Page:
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Record lending picks up after dip

21 August 2003
Mortgage lending and the consumer credit boom rebounded positively in July's, nearing previous highs, according to a latest study.

The Council of Mortgage Lenders reported that gross mortgage lending stood at £25 billion, up 12 per cent on the month before and 18 per cent up year on year.

Mortgage refinancing rose five per cent to £10.7 billion.

Separate figures from the British Bankers' Association showed net mortgage lending rose to £5.5 billion in July, up from £5 billion in June, with total lending at £12.2 billion in the month.

The Building Societies Association found total mortgage advances reach £4.24 billion in July, the highest level since August 1988.

Credit card lending rose £400 million, but demand for personal loans dropped off slightly.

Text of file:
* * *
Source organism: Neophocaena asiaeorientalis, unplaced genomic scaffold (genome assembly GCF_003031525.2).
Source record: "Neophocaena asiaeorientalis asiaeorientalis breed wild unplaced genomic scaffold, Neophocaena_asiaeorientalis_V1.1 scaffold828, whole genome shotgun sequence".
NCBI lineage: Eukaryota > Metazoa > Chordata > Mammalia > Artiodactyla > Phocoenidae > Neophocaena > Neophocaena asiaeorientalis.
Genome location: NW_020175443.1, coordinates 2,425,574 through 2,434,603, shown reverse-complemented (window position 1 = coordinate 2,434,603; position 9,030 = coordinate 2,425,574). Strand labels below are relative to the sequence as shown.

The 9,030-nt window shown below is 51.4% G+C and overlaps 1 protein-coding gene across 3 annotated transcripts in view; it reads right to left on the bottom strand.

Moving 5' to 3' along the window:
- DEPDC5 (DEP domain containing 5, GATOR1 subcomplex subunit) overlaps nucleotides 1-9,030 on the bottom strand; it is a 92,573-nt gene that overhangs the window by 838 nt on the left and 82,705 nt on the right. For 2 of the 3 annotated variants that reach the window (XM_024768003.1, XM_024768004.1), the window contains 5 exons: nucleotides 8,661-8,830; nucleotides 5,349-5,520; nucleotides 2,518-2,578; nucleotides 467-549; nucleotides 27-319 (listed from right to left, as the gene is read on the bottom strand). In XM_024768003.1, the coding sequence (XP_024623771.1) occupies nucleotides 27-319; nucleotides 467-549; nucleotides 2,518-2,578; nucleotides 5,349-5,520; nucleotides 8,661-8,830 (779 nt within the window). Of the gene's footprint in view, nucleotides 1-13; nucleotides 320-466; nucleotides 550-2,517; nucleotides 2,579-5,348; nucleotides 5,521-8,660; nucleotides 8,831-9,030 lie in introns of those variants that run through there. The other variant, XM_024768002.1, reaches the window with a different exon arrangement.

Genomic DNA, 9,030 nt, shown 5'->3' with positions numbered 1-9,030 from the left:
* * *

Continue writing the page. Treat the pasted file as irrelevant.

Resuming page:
However, minutes from the Bank of England's monetary policy committee found some members concerned over "indefinite" growth levels.

Minutes read: "The rapid growth rates of lending to individuals, which had helped to maintain consumption growth, could not be sustained indefinitely. There was a risk that households were extrapolating forward the unusually high rates of growth of real disposable income of recent years, and that consumers might not have fully appreciated that inflation would not reduce the real burden of debt as quickly as it had in the past."

Analysts said the MPC's decision to leave interest rates unchanged in August at 3.5 per cent, after the quarter point cut in July, reflected strong levels of consumer spending in the UK.